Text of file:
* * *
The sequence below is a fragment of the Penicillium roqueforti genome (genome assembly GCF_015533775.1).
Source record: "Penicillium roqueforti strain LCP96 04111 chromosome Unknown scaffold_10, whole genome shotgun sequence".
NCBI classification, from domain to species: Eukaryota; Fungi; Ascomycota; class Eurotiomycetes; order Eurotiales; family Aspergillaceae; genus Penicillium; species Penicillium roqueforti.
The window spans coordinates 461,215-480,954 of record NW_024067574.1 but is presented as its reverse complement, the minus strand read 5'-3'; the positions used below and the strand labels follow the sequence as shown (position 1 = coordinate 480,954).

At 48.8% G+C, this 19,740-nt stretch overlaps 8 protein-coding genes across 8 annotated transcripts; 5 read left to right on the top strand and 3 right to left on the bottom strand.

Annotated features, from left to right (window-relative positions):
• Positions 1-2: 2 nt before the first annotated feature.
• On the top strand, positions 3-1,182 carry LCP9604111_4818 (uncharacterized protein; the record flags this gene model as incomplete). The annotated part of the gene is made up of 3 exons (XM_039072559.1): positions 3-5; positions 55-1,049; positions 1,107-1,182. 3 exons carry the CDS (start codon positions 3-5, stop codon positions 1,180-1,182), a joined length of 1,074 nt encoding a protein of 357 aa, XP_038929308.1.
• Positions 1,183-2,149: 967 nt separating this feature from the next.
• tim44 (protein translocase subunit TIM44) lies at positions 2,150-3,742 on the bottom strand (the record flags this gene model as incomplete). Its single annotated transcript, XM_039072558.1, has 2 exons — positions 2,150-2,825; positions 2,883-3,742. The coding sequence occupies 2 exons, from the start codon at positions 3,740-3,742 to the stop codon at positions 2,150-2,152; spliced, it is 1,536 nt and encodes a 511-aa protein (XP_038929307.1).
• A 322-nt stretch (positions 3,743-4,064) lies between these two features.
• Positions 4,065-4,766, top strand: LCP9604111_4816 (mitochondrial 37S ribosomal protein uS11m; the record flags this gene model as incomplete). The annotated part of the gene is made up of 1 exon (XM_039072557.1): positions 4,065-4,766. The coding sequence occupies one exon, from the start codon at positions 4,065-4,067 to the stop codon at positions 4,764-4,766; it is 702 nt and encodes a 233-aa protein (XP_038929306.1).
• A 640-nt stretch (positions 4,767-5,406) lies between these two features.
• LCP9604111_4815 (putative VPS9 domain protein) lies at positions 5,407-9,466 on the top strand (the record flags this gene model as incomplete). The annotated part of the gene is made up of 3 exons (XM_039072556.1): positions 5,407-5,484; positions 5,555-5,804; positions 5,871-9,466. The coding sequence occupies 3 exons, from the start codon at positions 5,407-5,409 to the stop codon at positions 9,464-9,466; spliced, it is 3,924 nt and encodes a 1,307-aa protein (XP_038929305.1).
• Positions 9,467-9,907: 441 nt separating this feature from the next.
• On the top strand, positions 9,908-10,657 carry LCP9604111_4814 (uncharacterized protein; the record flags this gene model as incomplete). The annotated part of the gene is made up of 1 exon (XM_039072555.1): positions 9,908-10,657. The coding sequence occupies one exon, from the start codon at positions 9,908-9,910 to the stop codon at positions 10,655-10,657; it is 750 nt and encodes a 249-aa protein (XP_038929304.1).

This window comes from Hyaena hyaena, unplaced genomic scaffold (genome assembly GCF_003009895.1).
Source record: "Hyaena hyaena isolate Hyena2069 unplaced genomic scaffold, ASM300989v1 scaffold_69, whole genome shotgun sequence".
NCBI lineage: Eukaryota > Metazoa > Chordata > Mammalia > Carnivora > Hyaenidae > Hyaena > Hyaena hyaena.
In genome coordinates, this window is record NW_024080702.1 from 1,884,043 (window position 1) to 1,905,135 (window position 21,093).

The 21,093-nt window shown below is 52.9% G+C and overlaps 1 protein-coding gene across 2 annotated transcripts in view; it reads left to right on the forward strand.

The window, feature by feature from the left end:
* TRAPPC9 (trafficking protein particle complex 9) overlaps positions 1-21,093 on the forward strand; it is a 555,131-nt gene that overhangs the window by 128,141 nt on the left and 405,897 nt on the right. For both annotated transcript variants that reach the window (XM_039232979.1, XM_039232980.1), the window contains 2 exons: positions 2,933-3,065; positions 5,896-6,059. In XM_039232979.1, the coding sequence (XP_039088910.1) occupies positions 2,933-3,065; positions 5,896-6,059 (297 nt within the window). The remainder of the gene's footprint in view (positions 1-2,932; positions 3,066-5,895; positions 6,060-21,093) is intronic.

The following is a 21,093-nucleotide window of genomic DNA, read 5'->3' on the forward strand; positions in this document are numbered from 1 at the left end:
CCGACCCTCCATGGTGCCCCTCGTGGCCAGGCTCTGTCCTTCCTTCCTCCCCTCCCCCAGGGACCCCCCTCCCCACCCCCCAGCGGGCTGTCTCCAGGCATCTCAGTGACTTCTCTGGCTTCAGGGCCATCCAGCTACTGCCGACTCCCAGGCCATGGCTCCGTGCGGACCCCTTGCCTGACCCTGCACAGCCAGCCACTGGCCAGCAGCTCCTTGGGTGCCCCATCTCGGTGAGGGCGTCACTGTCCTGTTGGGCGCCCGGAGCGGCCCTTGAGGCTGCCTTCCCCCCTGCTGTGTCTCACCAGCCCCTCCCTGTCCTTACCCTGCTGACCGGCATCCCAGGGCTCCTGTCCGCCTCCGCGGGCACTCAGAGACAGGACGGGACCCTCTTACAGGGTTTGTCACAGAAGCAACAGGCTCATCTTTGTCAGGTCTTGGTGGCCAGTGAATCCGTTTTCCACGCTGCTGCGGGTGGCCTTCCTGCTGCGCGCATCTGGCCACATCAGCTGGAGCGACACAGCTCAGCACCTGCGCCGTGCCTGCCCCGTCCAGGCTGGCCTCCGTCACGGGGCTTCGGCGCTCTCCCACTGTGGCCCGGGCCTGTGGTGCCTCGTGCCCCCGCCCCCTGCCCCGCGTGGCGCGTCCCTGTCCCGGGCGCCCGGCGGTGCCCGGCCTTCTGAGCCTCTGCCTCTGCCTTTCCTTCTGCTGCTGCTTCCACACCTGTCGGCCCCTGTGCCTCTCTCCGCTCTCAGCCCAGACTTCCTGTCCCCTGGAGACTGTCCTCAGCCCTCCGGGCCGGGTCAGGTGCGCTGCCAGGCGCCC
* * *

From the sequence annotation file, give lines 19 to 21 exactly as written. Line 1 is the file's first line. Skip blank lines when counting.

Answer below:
NCBI lineage: Eukaryota > Metazoa > Chordata > Mammalia > Carnivora > Hyaenidae > Hyaena > Hyaena hyaena.
In genome coordinates, this window is record NW_024080702.1 from 1,884,043 (window position 1) to 1,905,135 (window position 21,093).

The 21,093-nt window shown below is 52.9% G+C and overlaps 1 protein-coding gene across 2 annotated transcripts in view; it reads left to right on the forward strand.